Sometime in early 1986, Templeton Arms decided it no longer wished to continue its participation in the Section 8 program. Through correspondence, Howard S. Mitnick, managing agent of Templeton Arms and its attorney, advised both Mrs. Feins and the D.C.A. that Templeton Arms would not enter into a new H.A.P. contract. In his letter of February 25, 1986 to a representative of the D.C.A., Mr. Mitnick explained,

My concern is that the proposed forms forwarded by you place additional obligations on the Landlord solely for qualifying for this assistance program, which the Landlord would not otherwise agree to. There is no inducement to the Landlord to extend its responsibilities or obligations to qualify for this one tenancy.

A copy of this letter was sent to Mrs. Feins. In a letter to Mrs. Feins dated March 12, 1986, Mr. Mitnick stated that the H.A.P. contract "imposes conditions upon the Landlord other than those governing Leases with all of the other tenants at [sic] the property, and the Landlord objects to certain provisions in the required Contract." As was conveyed in both letters, however, Templeton Arms did offer Mrs. Feins a new, unsubsidized lease, effective April 1, 1986 at $364 per month.*fn2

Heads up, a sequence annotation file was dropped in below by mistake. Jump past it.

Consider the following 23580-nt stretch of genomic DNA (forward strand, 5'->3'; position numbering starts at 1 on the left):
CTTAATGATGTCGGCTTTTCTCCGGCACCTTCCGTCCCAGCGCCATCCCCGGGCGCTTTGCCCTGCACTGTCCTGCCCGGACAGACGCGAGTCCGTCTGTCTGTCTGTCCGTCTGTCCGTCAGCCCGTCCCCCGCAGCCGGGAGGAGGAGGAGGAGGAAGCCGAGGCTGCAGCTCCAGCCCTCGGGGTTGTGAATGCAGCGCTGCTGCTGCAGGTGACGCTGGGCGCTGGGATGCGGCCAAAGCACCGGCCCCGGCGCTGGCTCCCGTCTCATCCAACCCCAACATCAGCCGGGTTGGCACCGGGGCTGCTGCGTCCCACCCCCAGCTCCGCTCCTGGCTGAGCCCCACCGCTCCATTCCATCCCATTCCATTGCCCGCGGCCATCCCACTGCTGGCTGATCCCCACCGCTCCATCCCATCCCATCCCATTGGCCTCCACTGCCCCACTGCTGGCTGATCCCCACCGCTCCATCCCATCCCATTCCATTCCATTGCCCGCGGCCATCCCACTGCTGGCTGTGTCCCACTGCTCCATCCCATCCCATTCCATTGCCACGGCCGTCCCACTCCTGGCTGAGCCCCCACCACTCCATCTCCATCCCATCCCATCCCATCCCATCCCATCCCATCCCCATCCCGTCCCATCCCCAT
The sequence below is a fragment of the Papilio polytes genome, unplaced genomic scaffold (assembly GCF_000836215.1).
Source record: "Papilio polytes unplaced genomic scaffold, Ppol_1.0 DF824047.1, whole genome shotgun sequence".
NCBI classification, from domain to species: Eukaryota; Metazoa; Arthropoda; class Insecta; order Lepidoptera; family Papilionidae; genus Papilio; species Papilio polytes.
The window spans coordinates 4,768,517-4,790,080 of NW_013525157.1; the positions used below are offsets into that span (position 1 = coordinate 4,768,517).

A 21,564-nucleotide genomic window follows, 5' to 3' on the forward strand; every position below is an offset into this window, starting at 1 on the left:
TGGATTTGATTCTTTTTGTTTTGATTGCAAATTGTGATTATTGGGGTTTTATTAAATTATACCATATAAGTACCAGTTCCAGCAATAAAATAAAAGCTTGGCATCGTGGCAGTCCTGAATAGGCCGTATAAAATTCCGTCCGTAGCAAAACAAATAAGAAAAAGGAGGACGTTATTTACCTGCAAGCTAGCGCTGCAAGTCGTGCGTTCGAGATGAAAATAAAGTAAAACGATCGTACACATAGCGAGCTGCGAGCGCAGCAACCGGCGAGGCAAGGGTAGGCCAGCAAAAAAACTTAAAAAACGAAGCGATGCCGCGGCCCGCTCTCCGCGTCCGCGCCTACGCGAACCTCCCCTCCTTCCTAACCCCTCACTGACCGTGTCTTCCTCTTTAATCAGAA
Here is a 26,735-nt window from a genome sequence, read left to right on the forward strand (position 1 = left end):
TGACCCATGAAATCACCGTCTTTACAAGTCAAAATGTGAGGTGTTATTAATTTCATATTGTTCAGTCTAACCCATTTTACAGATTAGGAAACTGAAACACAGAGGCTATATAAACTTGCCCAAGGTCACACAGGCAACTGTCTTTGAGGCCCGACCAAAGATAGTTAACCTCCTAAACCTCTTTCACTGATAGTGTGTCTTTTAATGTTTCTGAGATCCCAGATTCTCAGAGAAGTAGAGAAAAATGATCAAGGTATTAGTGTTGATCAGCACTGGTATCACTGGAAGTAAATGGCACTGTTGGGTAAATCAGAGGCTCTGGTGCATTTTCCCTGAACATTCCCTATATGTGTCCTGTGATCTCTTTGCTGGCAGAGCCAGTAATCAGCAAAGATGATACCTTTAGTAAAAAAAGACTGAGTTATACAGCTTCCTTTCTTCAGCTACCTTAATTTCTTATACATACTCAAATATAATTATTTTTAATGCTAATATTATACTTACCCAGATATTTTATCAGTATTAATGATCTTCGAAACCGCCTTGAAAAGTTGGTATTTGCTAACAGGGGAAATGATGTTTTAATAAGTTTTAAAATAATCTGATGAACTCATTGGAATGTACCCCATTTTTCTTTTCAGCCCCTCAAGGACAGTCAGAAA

At oral argument, Mr. Mitnick concurred with the trial judge's statement that Templeton Arms wanted to discontinue the subsidy program because "it involves a lot [of] paperwork." Mr. Mitnick further elaborated, however, that the landlord "decided not to continue with the program primarily because the requirements of the H.U.D. contract placed additional burdens, including full disclosure of records and many other provisions which are not in the standard . . . lease that the landlord wishes to be bound by."

The provision of the federal statute which governs termination of a Section 8 tenancy reads in pertinent part:

(1) Contracts to make assistance payments entered into by a public housing agency with an owner of existing housing units shall provide (with respect to any unit) that -- . . .

(ii) the owner shall not terminate the tenancy except for serious or repeated violation of the terms and conditions of the lease, for violation of applicable Federal, State, or local law, or for other good cause; [42 U.S.C.A. § 1437f(d)(1)(B)(ii) (emphasis supplied)].

The H.U.D. regulation implementing the above statute provides: